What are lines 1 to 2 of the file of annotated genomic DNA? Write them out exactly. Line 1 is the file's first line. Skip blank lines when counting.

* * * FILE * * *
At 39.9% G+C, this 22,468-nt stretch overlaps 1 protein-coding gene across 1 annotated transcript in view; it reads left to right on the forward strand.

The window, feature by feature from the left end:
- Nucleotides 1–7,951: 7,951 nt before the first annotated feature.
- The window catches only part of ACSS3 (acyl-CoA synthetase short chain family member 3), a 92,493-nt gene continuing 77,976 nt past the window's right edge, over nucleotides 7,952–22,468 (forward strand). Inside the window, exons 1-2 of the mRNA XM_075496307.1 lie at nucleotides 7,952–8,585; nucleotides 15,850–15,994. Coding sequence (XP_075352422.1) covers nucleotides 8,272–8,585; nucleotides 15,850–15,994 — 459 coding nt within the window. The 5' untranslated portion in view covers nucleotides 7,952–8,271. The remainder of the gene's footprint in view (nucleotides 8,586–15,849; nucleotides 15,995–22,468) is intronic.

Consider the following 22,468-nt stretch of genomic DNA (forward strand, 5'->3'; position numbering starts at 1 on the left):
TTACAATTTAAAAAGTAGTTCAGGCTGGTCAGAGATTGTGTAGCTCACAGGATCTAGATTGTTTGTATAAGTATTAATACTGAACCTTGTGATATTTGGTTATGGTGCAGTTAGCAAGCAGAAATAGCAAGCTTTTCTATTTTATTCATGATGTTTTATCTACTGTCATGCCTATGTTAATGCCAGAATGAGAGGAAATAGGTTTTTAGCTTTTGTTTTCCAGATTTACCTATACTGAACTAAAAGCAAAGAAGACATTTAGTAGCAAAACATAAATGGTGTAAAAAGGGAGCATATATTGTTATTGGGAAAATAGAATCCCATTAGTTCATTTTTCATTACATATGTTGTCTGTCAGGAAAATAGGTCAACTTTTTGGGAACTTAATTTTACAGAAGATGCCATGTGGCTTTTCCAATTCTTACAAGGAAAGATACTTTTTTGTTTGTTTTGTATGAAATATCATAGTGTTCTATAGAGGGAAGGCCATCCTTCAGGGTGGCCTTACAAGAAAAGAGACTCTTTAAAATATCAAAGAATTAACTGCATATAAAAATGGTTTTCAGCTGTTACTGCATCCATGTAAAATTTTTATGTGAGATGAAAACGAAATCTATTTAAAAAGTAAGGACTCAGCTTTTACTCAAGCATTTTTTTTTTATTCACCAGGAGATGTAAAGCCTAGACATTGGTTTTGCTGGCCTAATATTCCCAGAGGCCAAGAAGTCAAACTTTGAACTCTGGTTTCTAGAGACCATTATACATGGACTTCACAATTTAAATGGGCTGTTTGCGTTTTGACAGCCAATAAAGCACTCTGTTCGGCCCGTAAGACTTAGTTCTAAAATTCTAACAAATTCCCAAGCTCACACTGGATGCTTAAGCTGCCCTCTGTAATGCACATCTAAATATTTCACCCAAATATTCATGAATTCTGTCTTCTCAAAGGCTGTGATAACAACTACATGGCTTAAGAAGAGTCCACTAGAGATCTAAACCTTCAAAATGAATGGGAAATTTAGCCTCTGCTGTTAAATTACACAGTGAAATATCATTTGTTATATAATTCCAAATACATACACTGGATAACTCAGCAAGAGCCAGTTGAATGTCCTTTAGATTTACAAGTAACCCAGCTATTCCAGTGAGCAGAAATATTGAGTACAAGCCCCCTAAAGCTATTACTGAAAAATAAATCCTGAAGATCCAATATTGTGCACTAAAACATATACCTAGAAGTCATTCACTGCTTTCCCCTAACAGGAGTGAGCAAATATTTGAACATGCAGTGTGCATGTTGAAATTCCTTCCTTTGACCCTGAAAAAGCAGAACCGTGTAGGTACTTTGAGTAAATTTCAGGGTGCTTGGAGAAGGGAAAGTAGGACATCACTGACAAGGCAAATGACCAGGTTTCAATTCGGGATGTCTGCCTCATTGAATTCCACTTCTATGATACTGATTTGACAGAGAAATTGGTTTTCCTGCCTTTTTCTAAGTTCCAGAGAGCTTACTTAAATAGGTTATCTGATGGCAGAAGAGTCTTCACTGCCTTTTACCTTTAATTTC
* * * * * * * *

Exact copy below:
At 39.9% G+C, this 22,468-nt stretch overlaps 1 protein-coding gene across 1 annotated transcript in view; it reads left to right on the forward strand.

The window, feature by feature from the left end: